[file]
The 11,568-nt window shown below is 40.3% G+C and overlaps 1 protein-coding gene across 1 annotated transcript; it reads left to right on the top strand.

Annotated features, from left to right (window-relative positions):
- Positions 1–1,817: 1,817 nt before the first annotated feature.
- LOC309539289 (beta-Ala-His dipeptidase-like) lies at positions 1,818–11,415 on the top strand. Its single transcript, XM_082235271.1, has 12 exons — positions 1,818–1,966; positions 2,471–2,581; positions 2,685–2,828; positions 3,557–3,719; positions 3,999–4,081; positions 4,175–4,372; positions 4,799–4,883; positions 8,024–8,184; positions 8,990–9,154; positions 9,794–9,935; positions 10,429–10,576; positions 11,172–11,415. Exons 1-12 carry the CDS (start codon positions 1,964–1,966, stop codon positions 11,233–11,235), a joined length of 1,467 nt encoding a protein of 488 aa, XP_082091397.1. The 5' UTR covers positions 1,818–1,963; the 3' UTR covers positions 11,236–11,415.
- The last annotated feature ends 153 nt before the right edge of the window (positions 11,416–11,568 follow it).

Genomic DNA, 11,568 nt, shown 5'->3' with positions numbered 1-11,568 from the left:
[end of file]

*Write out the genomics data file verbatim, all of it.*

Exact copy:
The 11,568-nt window shown below is 40.3% G+C and overlaps 1 protein-coding gene across 1 annotated transcript; it reads left to right on the top strand.

Annotated features, from left to right (window-relative positions):
- Positions 1–1,817: 1,817 nt before the first annotated feature.
- LOC309539289 (beta-Ala-His dipeptidase-like) lies at positions 1,818–11,415 on the top strand. Its single transcript, XM_082235271.1, has 12 exons — positions 1,818–1,966; positions 2,471–2,581; positions 2,685–2,828; positions 3,557–3,719; positions 3,999–4,081; positions 4,175–4,372; positions 4,799–4,883; positions 8,024–8,184; positions 8,990–9,154; positions 9,794–9,935; positions 10,429–10,576; positions 11,172–11,415. Exons 1-12 carry the CDS (start codon positions 1,964–1,966, stop codon positions 11,233–11,235), a joined length of 1,467 nt encoding a protein of 488 aa, XP_082091397.1. The 5' UTR covers positions 1,818–1,963; the 3' UTR covers positions 11,236–11,415.
- The last annotated feature ends 153 nt before the right edge of the window (positions 11,416–11,568 follow it).

Genomic DNA, 11,568 nt, shown 5'->3' with positions numbered 1-11,568 from the left: